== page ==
On 10 November in the morning, Herbeville's Army resumed its advance towards Schibo. However the heavy rain soon made roads impassable. After a few hours, the army was forced to halt. In the afternoon the artillery and train finally reached Szilágy-Paptelek (present-day Popeni/RO). Herbeville sent his chief of staff, Petráss, to reconnoitre in the direction of Schibo. Petráss returned with 7 German mercenaries taken prisoners and reported that the entrenchments at Schibo were not yet completed and that they were manned by a single regiment of German mercenaries, while Rákóczi had taken position near the Karika Pass with the rest of his army. Herbeville was tempted to attack immediately but he feared that Rákóczi might already have sent reinforcements to the garrison of Schibo, which formed his right wing. Late in the afternoon, Herbeville arrived before Schibo with his grenadiers and cavalry, but he estimated that he could not storm the position with this small force. He decided encamp south of Schibo, near the village of Szamos (unidentified location). He took quarters in the village with his generals.

When Rákóczi realized that the Imperialists were advancing on Schibo instead of trying to force their way across the Karika Pass, he marched with his whole army towards Schibo, leaving only 2 bns to guard the entrenchments at the Karika Pass. He also sent a message to Károlyi, urging him to send the Sennyey Brigade through the Karika Pass to turn Herbeville's positions. Rákóczi’s Army reached the vicinity of Szamos late in the evening. Rákóczi could clearly see part of the left wing of Herbeville's Army which was anchored on the village of Szamos, but the rest of the army was hidden by wooded hills and it was impossible to assess its real strength.

During the night of November 10 to 11, the rest of Herbeville's exhausted infantry finally reached Schibo.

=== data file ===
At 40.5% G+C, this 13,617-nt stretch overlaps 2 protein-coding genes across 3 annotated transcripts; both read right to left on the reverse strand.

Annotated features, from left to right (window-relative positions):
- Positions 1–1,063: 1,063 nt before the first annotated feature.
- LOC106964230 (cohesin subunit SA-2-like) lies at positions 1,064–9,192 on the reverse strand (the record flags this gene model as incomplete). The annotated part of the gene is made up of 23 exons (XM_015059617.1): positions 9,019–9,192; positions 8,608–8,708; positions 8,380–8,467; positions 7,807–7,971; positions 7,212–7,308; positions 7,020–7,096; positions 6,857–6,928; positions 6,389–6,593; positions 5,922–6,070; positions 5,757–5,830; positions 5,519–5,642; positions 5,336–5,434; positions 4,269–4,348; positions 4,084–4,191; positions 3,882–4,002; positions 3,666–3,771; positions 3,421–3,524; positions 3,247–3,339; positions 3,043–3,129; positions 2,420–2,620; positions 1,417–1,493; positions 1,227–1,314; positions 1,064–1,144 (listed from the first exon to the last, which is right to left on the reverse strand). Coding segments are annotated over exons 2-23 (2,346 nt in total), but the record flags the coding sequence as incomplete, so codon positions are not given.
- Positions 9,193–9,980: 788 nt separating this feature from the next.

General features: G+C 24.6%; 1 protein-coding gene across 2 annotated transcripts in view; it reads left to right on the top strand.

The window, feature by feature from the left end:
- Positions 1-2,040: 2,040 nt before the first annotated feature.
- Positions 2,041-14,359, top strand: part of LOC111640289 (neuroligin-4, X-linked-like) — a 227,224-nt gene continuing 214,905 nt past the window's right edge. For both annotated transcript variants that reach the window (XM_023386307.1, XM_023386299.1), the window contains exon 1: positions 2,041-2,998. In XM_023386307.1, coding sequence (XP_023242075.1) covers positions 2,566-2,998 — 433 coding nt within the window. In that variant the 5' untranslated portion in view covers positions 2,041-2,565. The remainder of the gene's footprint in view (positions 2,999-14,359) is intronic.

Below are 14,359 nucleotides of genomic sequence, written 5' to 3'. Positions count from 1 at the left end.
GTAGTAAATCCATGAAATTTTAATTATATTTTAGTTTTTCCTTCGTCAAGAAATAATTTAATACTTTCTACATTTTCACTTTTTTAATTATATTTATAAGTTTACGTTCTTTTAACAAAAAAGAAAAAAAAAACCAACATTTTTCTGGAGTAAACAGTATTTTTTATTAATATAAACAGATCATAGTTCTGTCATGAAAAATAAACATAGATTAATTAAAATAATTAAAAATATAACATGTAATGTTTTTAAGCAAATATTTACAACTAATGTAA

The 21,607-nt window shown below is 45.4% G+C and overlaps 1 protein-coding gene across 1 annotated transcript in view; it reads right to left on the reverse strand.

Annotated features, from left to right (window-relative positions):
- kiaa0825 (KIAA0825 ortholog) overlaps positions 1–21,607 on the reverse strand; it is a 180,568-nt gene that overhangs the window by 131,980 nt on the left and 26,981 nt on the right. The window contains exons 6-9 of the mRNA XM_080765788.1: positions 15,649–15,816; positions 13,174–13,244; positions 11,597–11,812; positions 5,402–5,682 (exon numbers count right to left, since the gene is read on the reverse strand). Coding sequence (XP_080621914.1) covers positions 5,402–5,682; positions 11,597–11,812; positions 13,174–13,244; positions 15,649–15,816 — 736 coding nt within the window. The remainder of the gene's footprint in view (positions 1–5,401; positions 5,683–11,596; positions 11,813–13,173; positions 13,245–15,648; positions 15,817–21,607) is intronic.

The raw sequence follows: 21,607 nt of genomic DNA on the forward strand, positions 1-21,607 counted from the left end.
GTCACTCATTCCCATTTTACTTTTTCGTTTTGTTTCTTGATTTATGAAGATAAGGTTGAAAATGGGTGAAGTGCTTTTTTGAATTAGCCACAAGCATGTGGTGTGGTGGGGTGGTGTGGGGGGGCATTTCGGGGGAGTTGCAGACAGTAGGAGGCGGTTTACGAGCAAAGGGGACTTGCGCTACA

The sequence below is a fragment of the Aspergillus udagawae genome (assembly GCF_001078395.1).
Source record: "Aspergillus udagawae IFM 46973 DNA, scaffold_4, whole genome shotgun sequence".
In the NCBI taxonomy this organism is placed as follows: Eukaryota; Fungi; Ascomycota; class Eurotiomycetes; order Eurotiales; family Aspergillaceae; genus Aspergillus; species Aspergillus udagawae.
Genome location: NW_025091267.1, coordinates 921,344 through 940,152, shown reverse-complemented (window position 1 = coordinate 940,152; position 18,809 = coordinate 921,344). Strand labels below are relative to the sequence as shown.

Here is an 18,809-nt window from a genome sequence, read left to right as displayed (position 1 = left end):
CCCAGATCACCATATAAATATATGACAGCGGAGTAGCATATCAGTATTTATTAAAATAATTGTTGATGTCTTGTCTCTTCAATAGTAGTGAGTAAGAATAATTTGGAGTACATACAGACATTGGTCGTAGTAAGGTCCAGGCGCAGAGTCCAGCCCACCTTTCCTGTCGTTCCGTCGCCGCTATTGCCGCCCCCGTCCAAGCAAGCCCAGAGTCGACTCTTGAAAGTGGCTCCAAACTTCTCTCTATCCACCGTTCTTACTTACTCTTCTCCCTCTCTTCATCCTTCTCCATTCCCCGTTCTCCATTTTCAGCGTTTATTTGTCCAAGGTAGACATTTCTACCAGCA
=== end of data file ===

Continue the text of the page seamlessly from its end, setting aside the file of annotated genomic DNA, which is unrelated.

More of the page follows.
In the morning of 11 November, Herbeville deployed his corps in order of battle. In the afternoon, he defeated the Kurucs in the Battle of Schibo. The same day, Rabutin set off from Hermannstadt (present-day Sibiu/RO) to effect a junction with Herbeville's Army.

On 12 November, the Imperialists buried their dead and Count Schlick occupied Klausenburg (present-day Cluj/RO) with 5 sqns and the Serbian militia. Colonel Glöckelsberg was sent forward to Szamosújvár (present-day Gherla/RO) and Bethlen (present-day Beclean/RO) with 3 sqns to secure the northern passes leading into Transylvania. The same day in the evening, about half of Rákóczi’s Army had assembled at Szamosújvár.

Within the following days, Herbeville made himself master of all castles and small fortresses of Transylvania.

On 26 November, Herbeville effected a junction with Rabutin's Army at Gyulafehérvár (present-day Alba Iulia/RO) in Transylvania.

Afterwards, the Transylvanian Estates swore allegiance to the emperor at Hermannstadt.


Bánlaky, József: A Magyar Nemzet Hadtörténelme A zsibói csata 1705. november 11.-én.

Fessler, Dr. I. A.: Die Geschichte der Ungern, part IX. File 19. Leipzig 1825

Markó, Árpá: Les Soldats Français dans la Guerre d’Indépendace du Prince François II Rákóczi (1703-1711), pp. 269-274

Tibenský, Ján: Poctivá obec budmerická, Starodávna história, Budmerice 1998

Vojenské dejiny Slovenska, file II, Bratislava 1995


Harald Skala for the initial version of this article